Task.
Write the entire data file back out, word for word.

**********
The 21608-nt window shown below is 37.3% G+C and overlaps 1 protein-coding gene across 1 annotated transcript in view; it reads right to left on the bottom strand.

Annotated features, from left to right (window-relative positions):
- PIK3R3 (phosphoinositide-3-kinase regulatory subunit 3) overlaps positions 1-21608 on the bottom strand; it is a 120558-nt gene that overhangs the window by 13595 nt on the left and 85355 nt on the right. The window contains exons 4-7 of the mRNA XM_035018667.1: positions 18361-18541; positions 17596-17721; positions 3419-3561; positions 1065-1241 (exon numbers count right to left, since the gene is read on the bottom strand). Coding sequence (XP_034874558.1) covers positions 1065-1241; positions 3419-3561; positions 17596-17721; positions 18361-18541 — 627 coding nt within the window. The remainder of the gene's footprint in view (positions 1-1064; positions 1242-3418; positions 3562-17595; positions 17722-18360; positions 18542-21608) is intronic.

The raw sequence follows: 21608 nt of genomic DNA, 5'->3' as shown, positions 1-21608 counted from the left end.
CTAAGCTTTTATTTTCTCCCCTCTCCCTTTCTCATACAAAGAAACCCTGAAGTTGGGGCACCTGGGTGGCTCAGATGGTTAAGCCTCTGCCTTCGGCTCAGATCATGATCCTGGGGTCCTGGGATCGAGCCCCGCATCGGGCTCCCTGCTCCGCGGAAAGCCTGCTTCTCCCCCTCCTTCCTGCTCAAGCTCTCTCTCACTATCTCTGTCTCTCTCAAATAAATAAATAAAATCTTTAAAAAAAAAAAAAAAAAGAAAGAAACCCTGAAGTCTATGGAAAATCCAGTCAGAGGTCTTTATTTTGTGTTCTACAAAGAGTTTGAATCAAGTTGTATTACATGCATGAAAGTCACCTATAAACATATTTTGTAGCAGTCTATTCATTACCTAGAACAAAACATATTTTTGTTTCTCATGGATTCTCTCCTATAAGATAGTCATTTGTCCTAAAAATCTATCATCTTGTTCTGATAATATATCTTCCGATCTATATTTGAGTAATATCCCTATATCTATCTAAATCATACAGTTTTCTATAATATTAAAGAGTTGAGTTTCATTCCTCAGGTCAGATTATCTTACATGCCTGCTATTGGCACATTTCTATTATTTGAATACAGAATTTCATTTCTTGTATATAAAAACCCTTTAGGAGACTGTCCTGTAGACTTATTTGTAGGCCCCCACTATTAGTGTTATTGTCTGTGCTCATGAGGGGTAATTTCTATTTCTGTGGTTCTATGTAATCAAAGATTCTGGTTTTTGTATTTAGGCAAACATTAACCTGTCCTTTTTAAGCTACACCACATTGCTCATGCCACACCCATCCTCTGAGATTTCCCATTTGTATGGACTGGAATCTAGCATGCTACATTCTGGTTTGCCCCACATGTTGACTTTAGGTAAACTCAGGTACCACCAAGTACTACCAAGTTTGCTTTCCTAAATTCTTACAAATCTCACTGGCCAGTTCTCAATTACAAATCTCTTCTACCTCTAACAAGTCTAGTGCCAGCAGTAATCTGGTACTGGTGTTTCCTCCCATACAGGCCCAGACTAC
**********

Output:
The 21608-nt window shown below is 37.3% G+C and overlaps 1 protein-coding gene across 1 annotated transcript in view; it reads right to left on the bottom strand.

Annotated features, from left to right (window-relative positions):
- PIK3R3 (phosphoinositide-3-kinase regulatory subunit 3) overlaps positions 1-21608 on the bottom strand; it is a 120558-nt gene that overhangs the window by 13595 nt on the left and 85355 nt on the right. The window contains exons 4-7 of the mRNA XM_035018667.1: positions 18361-18541; positions 17596-17721; positions 3419-3561; positions 1065-1241 (exon numbers count right to left, since the gene is read on the bottom strand). Coding sequence (XP_034874558.1) covers positions 1065-1241; positions 3419-3561; positions 17596-17721; positions 18361-18541 — 627 coding nt within the window. The remainder of the gene's footprint in view (positions 1-1064; positions 1242-3418; positions 3562-17595; positions 17722-18360; positions 18542-21608) is intronic.

The raw sequence follows: 21608 nt of genomic DNA, 5'->3' as shown, positions 1-21608 counted from the left end.
CTAAGCTTTTATTTTCTCCCCTCTCCCTTTCTCATACAAAGAAACCCTGAAGTTGGGGCACCTGGGTGGCTCAGATGGTTAAGCCTCTGCCTTCGGCTCAGATCATGATCCTGGGGTCCTGGGATCGAGCCCCGCATCGGGCTCCCTGCTCCGCGGAAAGCCTGCTTCTCCCCCTCCTTCCTGCTCAAGCTCTCTCTCACTATCTCTGTCTCTCTCAAATAAATAAATAAAATCTTTAAAAAAAAAAAAAAAAAGAAAGAAACCCTGAAGTCTATGGAAAATCCAGTCAGAGGTCTTTATTTTGTGTTCTACAAAGAGTTTGAATCAAGTTGTATTACATGCATGAAAGTCACCTATAAACATATTTTGTAGCAGTCTATTCATTACCTAGAACAAAACATATTTTTGTTTCTCATGGATTCTCTCCTATAAGATAGTCATTTGTCCTAAAAATCTATCATCTTGTTCTGATAATATATCTTCCGATCTATATTTGAGTAATATCCCTATATCTATCTAAATCATACAGTTTTCTATAATATTAAAGAGTTGAGTTTCATTCCTCAGGTCAGATTATCTTACATGCCTGCTATTGGCACATTTCTATTATTTGAATACAGAATTTCATTTCTTGTATATAAAAACCCTTTAGGAGACTGTCCTGTAGACTTATTTGTAGGCCCCCACTATTAGTGTTATTGTCTGTGCTCATGAGGGGTAATTTCTATTTCTGTGGTTCTATGTAATCAAAGATTCTGGTTTTTGTATTTAGGCAAACATTAACCTGTCCTTTTTAAGCTACACCACATTGCTCATGCCACACCCATCCTCTGAGATTTCCCATTTGTATGGACTGGAATCTAGCATGCTACATTCTGGTTTGCCCCACATGTTGACTTTAGGTAAACTCAGGTACCACCAAGTACTACCAAGTTTGCTTTCCTAAATTCTTACAAATCTCACTGGCCAGTTCTCAATTACAAATCTCTTCTACCTCTAACAAGTCTAGTGCCAGCAGTAATCTGGTACTGGTGTTTCCTCCCATACAGGCCCAGACTAC